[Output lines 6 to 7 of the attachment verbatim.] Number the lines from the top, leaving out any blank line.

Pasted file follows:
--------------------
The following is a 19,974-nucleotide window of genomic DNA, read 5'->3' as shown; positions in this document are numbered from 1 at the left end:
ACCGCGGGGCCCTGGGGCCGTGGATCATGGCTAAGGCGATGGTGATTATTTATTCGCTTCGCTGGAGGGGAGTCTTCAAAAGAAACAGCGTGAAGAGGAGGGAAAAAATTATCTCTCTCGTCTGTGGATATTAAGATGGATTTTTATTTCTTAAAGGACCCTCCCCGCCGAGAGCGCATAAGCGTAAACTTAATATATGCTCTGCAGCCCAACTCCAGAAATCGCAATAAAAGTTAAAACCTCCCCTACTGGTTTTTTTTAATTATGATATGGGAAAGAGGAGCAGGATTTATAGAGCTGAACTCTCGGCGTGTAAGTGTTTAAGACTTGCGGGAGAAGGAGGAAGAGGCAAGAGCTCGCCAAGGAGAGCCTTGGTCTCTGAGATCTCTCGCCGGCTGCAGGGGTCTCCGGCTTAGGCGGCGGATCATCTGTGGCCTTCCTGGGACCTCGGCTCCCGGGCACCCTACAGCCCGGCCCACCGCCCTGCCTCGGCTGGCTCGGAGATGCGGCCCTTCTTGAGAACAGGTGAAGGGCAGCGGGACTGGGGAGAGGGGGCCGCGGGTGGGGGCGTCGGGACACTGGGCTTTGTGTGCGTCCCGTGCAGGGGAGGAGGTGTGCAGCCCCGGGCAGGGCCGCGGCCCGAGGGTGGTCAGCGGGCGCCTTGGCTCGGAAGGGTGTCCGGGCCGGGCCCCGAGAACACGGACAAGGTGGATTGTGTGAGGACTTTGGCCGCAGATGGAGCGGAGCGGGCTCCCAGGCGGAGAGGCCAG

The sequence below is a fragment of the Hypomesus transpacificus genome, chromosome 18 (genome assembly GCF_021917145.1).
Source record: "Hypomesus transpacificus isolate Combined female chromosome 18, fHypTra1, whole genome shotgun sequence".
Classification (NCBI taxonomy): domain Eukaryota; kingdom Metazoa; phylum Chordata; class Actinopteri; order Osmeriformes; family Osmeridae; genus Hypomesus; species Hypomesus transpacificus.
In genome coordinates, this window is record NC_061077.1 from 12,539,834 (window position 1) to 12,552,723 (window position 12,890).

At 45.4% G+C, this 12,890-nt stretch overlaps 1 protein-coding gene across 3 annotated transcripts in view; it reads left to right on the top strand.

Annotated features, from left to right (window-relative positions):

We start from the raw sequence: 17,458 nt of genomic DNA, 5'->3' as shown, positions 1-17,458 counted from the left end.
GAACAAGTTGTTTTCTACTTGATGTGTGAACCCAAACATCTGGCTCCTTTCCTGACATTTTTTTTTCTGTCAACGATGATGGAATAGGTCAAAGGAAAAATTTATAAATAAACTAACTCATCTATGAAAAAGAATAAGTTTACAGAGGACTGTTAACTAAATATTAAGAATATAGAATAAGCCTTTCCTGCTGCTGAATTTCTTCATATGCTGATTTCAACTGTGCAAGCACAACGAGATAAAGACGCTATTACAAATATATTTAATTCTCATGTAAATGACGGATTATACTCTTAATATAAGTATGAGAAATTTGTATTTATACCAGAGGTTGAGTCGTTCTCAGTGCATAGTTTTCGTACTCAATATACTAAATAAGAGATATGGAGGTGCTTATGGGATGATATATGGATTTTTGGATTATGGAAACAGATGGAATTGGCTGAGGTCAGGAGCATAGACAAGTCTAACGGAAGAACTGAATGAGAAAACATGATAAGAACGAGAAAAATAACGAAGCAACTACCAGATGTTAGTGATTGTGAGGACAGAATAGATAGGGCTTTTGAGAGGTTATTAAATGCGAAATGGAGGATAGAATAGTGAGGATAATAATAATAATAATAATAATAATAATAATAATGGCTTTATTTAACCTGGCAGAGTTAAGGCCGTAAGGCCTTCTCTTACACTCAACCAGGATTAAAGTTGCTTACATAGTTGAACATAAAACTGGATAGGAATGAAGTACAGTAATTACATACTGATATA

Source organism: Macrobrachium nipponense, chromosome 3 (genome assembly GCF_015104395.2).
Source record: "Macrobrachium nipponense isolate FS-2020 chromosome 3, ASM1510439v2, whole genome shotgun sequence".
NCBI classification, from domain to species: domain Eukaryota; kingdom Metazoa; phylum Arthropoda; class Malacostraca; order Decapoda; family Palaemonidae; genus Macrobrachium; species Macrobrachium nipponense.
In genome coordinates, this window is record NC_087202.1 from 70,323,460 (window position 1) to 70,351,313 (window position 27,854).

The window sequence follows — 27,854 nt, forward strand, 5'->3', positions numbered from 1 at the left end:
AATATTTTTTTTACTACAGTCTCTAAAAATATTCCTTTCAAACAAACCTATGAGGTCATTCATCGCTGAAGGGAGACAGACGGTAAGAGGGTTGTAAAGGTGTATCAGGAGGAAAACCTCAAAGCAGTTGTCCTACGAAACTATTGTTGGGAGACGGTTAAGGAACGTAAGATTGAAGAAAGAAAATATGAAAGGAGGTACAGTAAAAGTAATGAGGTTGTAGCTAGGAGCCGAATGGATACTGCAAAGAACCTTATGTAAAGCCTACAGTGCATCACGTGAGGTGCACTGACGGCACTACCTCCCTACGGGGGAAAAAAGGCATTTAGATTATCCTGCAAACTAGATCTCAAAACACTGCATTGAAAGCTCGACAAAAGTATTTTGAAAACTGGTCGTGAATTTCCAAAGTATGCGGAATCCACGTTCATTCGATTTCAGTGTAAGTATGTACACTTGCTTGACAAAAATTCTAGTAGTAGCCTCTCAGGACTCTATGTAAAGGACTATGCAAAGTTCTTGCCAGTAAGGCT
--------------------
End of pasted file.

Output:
In genome coordinates, this window is record NC_061077.1 from 12,539,834 (window position 1) to 12,552,723 (window position 12,890).

At 45.4% G+C, this 12,890-nt stretch overlaps 1 protein-coding gene across 3 annotated transcripts in view; it reads left to right on the top strand.